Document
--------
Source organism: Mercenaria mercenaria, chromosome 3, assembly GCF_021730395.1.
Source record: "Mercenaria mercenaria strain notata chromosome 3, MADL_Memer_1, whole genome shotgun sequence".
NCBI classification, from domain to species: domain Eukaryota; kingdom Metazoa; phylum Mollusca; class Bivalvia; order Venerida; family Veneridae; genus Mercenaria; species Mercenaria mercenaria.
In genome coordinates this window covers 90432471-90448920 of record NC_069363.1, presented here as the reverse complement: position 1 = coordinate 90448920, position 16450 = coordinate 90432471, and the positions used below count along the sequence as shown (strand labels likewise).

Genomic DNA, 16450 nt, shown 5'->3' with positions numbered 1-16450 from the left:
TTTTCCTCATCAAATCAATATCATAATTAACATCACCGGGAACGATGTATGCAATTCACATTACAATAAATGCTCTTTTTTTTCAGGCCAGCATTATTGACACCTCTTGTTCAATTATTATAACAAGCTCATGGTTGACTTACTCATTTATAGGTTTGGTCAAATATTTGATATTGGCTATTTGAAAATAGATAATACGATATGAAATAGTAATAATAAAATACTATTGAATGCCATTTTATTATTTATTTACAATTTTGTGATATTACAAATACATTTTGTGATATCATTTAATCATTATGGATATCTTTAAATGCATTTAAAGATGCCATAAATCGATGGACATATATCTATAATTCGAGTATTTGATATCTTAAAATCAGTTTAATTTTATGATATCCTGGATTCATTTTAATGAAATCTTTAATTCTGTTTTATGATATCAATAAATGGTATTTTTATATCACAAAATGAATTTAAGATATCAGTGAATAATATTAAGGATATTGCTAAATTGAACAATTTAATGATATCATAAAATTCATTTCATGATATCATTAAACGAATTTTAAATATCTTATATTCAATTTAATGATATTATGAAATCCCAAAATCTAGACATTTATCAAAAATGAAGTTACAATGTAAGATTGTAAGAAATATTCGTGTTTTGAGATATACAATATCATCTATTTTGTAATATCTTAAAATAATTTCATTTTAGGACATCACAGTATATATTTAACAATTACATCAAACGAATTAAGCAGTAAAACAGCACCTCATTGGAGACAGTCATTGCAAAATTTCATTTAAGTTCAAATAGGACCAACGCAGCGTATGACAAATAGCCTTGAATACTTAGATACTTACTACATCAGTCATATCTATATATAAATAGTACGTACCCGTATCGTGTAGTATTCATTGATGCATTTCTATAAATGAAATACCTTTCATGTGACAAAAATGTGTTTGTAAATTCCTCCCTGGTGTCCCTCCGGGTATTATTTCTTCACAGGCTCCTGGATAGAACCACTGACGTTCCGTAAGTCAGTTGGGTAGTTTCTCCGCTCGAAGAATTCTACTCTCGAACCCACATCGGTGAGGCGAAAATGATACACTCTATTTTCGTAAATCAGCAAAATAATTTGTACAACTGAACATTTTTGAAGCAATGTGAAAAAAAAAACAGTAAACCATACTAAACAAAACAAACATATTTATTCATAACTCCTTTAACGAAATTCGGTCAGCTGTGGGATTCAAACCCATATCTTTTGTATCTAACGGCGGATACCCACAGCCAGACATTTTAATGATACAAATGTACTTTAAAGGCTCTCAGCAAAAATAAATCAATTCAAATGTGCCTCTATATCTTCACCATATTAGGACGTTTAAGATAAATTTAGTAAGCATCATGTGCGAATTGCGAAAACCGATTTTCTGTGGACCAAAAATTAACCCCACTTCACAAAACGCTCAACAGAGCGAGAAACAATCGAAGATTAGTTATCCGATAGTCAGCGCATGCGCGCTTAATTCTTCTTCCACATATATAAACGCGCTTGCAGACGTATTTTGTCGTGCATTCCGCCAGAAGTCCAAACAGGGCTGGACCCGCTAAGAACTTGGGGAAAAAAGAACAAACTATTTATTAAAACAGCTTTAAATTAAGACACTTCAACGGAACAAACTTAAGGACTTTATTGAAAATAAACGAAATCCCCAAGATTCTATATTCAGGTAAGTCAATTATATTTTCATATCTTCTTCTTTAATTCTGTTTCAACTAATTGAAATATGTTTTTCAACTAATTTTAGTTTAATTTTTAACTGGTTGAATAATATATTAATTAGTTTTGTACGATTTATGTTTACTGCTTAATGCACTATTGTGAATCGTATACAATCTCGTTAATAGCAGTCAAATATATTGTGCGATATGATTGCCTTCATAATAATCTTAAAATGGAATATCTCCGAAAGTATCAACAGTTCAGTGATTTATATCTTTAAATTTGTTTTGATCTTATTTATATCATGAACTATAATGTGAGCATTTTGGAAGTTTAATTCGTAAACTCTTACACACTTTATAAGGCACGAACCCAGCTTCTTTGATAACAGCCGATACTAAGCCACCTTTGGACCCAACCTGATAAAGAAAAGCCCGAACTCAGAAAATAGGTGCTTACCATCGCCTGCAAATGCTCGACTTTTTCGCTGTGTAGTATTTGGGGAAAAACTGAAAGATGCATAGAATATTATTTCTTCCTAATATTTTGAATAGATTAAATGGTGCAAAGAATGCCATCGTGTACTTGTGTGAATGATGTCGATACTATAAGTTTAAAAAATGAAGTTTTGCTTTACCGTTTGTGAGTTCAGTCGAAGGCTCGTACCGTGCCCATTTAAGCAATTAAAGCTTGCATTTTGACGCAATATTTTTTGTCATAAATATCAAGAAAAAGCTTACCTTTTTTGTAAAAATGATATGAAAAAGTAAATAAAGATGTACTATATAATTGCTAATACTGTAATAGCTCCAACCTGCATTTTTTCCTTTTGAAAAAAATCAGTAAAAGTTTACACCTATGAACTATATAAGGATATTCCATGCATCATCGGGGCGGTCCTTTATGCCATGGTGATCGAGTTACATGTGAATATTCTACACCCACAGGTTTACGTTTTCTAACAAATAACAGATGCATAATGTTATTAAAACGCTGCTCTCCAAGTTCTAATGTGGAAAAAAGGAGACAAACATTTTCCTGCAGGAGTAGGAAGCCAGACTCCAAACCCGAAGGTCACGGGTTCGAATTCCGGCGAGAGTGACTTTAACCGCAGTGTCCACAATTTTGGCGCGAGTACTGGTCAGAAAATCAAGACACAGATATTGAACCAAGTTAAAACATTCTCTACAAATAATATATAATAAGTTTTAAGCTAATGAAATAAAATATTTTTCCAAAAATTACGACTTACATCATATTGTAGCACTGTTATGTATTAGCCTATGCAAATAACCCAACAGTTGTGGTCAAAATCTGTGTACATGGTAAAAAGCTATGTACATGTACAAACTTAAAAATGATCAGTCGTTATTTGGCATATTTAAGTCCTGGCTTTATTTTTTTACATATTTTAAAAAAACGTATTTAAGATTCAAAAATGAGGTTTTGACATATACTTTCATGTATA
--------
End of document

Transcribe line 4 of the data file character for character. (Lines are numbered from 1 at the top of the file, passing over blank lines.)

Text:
In genome coordinates this window covers 90432471-90448920 of record NC_069363.1, presented here as the reverse complement: position 1 = coordinate 90448920, position 16450 = coordinate 90432471, and the positions used below count along the sequence as shown (strand labels likewise).